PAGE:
Beginner’s guide to WordPress

wordpressAccording to Wikipedia, WordPress was used by more than 26.4% of the top 10 million websites by April 2016. That’s more than a quarter of the world’s websites, including this one.

You can use it to run a blog or even a whole website, whether or not that website includes a blog.

In WordPress jargon, ‘posts’ go on your blog (one long page with the most recent post at the top), and ‘pages’ are static.

There are thousands of options so you can make your site look and behave exactly as you want. But it’s a target for hackers. If you don’t want to unexpectedly find your site selling Viagra or promoting the Bristol Gerbil Society, it’s wise to do regular updates that add the latest security patches.

There are two flavours of WordPress. Both are free. Yes, free! Confusingly, both have the same name.

In both cases, you can pay WordPress $13pa to ‘map’ your domain name across. Otherwise, your URL (web address) will be yourname.wordpress.com, which doesn’t look as professional as you deserve.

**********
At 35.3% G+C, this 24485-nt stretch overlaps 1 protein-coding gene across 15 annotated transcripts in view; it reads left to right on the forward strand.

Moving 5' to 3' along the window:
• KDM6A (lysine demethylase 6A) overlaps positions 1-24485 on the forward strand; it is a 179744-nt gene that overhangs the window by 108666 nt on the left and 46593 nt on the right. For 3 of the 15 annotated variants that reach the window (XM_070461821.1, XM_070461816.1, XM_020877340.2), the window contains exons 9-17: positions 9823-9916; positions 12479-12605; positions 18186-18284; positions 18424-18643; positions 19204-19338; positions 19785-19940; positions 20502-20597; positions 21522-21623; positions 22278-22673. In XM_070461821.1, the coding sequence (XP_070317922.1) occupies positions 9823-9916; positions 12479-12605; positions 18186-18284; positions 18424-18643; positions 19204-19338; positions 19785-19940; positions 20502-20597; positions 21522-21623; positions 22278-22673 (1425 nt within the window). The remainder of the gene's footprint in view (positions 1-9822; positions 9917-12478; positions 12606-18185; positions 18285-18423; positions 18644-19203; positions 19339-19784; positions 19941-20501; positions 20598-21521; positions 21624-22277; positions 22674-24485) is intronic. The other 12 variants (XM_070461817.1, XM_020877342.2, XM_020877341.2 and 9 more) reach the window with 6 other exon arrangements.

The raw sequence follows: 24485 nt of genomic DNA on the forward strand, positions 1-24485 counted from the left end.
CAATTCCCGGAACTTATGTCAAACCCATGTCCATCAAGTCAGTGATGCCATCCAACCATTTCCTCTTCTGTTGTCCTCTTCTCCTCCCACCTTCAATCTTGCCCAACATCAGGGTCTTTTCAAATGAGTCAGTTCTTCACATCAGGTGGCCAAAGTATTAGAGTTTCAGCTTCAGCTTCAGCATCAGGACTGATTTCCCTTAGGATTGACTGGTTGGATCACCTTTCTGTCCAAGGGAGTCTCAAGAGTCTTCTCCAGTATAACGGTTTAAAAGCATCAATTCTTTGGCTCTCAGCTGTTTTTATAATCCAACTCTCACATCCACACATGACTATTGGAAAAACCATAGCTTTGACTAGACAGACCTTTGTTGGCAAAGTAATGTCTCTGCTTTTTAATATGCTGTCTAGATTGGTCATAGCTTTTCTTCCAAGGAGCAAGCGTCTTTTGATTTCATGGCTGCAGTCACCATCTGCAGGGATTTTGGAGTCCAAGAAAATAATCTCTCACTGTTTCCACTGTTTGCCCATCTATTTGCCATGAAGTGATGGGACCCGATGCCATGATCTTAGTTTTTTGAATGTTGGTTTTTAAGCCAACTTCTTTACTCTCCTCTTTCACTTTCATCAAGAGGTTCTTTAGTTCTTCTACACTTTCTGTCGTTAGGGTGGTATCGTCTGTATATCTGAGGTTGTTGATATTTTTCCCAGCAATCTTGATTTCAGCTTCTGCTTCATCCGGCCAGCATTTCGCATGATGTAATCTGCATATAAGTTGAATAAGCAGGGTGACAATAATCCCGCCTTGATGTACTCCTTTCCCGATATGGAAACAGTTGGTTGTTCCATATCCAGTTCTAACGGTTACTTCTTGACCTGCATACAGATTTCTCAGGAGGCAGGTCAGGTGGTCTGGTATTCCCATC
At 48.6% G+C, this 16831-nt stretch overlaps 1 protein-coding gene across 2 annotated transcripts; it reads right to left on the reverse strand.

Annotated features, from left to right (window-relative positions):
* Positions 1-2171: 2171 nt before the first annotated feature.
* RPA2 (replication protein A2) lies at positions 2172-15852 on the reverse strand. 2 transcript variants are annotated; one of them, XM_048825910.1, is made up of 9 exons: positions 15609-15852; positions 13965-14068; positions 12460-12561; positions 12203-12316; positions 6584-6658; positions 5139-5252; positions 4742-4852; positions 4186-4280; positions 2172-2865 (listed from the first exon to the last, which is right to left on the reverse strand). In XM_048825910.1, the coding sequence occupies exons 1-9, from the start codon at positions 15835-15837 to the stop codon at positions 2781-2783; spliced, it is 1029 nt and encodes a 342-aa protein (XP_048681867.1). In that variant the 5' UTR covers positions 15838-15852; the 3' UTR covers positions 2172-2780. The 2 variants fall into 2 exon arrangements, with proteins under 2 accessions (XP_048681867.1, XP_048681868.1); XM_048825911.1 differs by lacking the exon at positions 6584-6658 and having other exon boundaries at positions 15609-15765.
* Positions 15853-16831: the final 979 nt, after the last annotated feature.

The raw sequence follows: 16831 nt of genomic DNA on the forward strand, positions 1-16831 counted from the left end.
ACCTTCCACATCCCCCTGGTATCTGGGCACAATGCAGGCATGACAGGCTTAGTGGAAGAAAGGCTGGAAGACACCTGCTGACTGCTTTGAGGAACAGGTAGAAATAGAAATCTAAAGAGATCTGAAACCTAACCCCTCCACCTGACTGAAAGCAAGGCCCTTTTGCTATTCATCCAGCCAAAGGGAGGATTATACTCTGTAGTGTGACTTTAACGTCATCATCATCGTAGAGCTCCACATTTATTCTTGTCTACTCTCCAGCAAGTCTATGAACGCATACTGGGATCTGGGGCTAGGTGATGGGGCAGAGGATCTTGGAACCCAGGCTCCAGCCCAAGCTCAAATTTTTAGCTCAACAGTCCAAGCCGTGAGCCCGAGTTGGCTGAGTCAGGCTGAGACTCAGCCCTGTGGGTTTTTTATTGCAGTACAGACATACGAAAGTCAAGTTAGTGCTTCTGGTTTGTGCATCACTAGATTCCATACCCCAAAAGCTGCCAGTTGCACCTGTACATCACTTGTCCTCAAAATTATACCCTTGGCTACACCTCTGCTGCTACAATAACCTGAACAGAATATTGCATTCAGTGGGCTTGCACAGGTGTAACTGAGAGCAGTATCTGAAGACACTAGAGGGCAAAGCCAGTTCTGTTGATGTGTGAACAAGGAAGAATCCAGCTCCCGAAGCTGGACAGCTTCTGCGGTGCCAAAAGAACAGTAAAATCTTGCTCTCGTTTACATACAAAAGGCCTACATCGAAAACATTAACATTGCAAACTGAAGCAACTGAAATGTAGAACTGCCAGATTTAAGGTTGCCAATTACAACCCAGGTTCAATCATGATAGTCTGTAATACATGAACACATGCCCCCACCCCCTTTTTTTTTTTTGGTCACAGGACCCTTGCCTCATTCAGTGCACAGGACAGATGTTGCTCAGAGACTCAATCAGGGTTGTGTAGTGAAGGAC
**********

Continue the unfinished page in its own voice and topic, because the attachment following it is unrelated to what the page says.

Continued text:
Here’s a quick and dirty overview of the two types of WordPress:

WordPress.com

This is the cheap and cheerful option.

  • There are a limited number of templates to choose from (called themes)
  • It’s hosted by WordPress
  • WordPress do all the backups and updates
  • You can’t get at the code
  • You can upgrade to customise your site (paid)
  • You can add widgets – little bits of extra functionality
  • It’s easy to set up your own WordPress.com blog without any training
  • You can upgrade to .org whenever you’re ready

WordPress.org

This is the all-singing, all-dancing option.

  • There are an almost unlimited number of themes to choose from – some are free, some are paid
  • You have to buy your own web hosting
  • Your (or your web designer/developer) download the software – it’s free
  • You have to do your own backups and updates
  • You (or your web designer/developer) can access the code and tweak it if you want to
  • You can add widgets
  • You can add plugins so your site performs exactly as you’d like – some are free, some are paid (and some clash with each other)
    • Common plugins include: Related posts, Social media sharing, and SEO
  • It’s a bit more techie. However, if you have any questions, WordPress help, Google or YouTube will have the answer
  • If you allow comments on your blog, add Akismet to filter spam. It costs $5pm (about £4.10 at the moment) and is worth every cent (or penny)

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